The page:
The corollary to releasing those unjustly imprisoned and making the legal case that would rebut Latortue’s assault on the judicial system, is the need to seek justice against those who committed state-sponsored crimes under the Latortue regime. We have yet to hear how Preval will deal with this thorny issue; whether he will press charges against Gousse and those who served him while he was Justice Minister, or whether he will appoint a truth and reconciliation commission, or issue a carte blanche amnesty for those charged with the wanton murder and mistreatment of Lavalas supporters, as well as those guilty of the calculated murder of political enemies, in the spirit of what is best for the country.
After dealing with the issue of prisoners jailed by Gousse in an entirely expeditious manner, Preval’s administration should be able to make a decision regarding Aristide’s possible return to Haiti under the best of conditions for all concerned. It is a near certainty that the Bush administration will put every obstacle in the way in order to prevent this return. The question then becomes, will Preval push for his return anyway, in spite of U.S. opposition? Recently, at a State Department news briefing, Deputy Spokesman Adam Ereli contributed this piece of punditry: “Our understanding is that the government of Haiti is looking forward, not looking back. They’ve got a democracy to build, and the future is not in the past. Aristide is from the past.” Brushing aside the broader issue of why the State Department believes it should have any say regarding Aristide’s possible return, the matter of immediate concern is how Preval will deal with this potentially incendiary matter. The new president will have to balance his dependence on U.S. economic assistance and political support, with his need to show his nation that he is his own man and that Haiti will not be submissive to Washington under his rule and that all the sacrifices made by the citizenry were somehow justified.
Whatever Preval’s relationship with Aristide may be today, he was Aristide’s long loyal political confederate, his former prime minister and is actively connected to many in Aristide’s Fanmi Lavalas party. It’s also true that although Preval ran under the banner of his own newly minted party, Lespwa (Hope), the major base of his support overwhelmingly comes from the pro-Aristide slums. That noted, Preval never ran as a mere stand-in for Aristide, and he must harbor some resentment over the fact that the latter had purged much of his cabinet and aborted many of his reforms after again winning the presidency following the end of Preval’s term in 2001.
Notwithstanding Preval’s current personal opinion of Aristide, the state of their relationship, or even Preval’s feelings regarding the wisdom of an Aristide return, the new president sees it as Aristide’s call on the matter of his return. Whether the incoming president’s decision on Aristide is respected – or not – by the U.S. will not only be of keen interest to observers of Haitian politics, but will be seen as a key determinant of Preval’s readiness, if need be, to stand his ground against Washington, and for that matter, Aristide.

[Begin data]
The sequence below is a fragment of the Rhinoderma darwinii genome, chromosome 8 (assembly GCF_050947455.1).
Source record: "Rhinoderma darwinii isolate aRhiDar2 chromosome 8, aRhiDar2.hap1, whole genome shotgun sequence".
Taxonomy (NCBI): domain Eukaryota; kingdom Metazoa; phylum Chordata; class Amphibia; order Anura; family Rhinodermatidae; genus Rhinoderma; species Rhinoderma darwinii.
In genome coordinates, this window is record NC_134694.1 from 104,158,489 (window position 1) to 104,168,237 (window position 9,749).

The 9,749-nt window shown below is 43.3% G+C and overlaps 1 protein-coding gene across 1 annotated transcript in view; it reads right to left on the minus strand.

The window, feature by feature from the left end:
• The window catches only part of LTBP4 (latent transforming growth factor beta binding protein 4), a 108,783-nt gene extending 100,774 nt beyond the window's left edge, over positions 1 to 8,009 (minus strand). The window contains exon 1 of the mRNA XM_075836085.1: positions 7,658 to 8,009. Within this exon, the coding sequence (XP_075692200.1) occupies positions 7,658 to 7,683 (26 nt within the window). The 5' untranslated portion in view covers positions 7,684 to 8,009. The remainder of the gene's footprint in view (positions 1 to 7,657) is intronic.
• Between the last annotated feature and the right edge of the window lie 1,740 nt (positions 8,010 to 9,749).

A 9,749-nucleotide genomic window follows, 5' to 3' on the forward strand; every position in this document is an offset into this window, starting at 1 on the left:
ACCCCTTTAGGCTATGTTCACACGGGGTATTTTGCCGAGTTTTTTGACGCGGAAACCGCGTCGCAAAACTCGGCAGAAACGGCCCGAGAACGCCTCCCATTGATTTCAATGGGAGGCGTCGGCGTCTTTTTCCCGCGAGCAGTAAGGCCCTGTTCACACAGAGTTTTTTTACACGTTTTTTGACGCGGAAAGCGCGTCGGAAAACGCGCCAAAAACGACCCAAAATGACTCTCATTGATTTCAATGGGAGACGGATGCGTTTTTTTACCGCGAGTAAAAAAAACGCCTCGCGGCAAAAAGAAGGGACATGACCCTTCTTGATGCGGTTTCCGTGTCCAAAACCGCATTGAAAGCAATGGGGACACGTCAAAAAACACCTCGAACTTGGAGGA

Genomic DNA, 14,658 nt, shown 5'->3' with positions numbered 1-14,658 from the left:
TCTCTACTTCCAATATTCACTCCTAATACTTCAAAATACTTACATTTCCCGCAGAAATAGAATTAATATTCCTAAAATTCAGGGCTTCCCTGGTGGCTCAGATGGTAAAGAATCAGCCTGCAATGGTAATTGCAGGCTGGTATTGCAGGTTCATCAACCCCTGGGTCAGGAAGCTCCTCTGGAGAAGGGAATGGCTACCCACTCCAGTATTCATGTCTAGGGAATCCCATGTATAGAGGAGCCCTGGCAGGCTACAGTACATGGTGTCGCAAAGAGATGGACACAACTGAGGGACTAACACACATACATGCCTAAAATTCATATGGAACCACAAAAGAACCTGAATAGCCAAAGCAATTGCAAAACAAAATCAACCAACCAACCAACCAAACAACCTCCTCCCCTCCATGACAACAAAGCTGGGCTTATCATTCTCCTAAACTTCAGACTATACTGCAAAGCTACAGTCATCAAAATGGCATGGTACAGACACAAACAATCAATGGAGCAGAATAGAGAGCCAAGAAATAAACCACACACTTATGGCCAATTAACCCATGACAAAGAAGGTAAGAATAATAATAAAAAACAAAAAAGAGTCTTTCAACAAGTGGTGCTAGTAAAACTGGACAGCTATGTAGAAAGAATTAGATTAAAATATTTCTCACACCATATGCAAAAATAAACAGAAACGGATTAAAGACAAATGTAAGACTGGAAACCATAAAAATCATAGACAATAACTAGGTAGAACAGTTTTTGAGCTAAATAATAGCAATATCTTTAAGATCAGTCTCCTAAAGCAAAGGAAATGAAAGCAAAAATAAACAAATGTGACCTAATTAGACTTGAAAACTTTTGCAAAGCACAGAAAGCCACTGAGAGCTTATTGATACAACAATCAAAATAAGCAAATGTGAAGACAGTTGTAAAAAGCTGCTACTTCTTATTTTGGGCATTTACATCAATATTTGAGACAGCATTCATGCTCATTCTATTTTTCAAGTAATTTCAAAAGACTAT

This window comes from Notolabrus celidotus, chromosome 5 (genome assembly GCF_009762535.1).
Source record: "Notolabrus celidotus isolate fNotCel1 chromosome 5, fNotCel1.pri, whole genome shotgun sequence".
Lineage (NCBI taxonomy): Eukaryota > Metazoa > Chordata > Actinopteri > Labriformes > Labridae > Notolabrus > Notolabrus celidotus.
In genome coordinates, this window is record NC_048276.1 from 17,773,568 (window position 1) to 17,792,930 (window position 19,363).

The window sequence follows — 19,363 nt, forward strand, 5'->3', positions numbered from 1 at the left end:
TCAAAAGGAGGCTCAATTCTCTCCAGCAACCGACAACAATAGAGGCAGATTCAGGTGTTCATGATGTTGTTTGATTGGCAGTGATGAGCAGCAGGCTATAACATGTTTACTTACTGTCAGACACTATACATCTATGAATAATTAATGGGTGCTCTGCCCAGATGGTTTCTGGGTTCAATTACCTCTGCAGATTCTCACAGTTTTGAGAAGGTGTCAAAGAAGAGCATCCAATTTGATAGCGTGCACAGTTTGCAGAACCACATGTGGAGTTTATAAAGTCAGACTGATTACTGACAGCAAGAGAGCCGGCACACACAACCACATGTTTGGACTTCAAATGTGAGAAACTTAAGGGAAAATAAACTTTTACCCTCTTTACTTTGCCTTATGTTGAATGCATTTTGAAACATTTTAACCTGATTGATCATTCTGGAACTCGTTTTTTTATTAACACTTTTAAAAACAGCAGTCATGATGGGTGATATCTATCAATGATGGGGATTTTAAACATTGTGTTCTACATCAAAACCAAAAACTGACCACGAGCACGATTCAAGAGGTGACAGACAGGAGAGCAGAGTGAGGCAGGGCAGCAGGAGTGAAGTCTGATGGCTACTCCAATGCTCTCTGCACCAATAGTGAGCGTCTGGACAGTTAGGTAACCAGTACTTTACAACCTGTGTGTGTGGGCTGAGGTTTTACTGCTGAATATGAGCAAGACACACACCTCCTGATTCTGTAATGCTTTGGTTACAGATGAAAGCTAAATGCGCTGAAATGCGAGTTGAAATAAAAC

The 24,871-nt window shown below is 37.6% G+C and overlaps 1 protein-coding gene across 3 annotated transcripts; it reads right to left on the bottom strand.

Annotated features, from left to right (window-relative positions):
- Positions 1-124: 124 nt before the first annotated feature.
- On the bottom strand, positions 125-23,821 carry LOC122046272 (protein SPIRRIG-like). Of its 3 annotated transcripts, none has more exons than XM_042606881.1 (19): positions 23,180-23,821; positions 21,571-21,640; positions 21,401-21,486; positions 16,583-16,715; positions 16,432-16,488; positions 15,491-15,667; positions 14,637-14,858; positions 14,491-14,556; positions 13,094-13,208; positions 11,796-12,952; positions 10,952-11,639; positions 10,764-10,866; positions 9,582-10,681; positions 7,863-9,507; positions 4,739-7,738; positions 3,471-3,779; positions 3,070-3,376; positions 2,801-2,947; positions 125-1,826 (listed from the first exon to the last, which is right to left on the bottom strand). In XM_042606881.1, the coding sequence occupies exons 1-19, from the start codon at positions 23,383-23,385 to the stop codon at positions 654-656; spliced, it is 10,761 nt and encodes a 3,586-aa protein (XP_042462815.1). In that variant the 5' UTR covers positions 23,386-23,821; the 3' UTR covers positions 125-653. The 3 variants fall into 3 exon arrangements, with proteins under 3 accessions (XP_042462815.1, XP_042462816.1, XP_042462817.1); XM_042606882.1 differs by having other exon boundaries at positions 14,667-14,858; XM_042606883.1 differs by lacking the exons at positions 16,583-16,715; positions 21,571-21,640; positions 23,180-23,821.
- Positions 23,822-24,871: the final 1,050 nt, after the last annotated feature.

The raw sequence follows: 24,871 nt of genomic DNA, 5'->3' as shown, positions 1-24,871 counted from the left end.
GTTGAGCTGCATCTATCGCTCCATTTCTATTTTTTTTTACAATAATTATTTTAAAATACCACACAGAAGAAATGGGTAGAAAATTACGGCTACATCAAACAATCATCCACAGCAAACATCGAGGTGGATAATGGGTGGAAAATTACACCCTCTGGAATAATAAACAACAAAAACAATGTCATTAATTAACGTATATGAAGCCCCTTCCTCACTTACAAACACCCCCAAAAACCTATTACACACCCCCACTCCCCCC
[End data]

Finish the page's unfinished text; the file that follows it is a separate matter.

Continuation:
Preval Feels the Heat
The new president will undoubtedly be pressured from all sides. The pro-Lavalas side, including the armed gangs in the slums (many of whom are indeed guilty of committing acts of violence, though not with any official documented sanction from Aristide or any identifiable senior Lavalas party official) will likely press their demands for Aristide’s return. In their view, it was the Lavalas base that won the election for Preval, so it’s only logical that Aristide be tempted to exercise his constitutional right of return.
At the same time, Preval will most likely have to face a different kind of pressure from the pro-business community, Washington and the U.S. embassy in Port-au-Prince. All of those forces inevitably will be opposing the Lavalas agenda at every turn and they can be counted on to be pushing Preval to apply the Bush administration’s neoliberal agenda as a prescription for improving Haiti’s economy. The conservative business community of course will find Aristide’s return intolerable, with such hard-line figures like Andy Apaid and his somewhat notorious Group of 184 already making it clear that their intention is to submit Preval to their own desiderata. As reported in the Los Angeles Times, Haitian business magnate Lionel Delatour didn’t mince words about him when he stated that, “If he does try to bring Aristide back, Preval will not finish his presidency. I think Mr. Preval is smart enough [not] to do that.”
The former anti-Aristide American ambassador to Haiti, Timothy M. Carney, has said that he believes the U.S. “can work with” President Preval. But if past is prologue, “working with” Port-au-Prince will mean opposing – and even undermining – the new government, should Preval show any inclination to blaze a political path independent of Washington’s.
Can Washington give up its organic conviction that its embassy in Haiti is nothing more than its southern White House? Washington’s regional agenda clearly flies in the face of some of the aspirations of Preval’s own political base, as well as in the growing rejection of the once celebrated but now repudiated Washington Consensus throughout the region. Successfully juggling these polarities – defined in terms of satisfying his Lavalas base – while not tempting Washington’s own chimères (gangs) to once again engage in coup-making, is the monumental challenge now facing Haiti’s soon to be inaugurated president.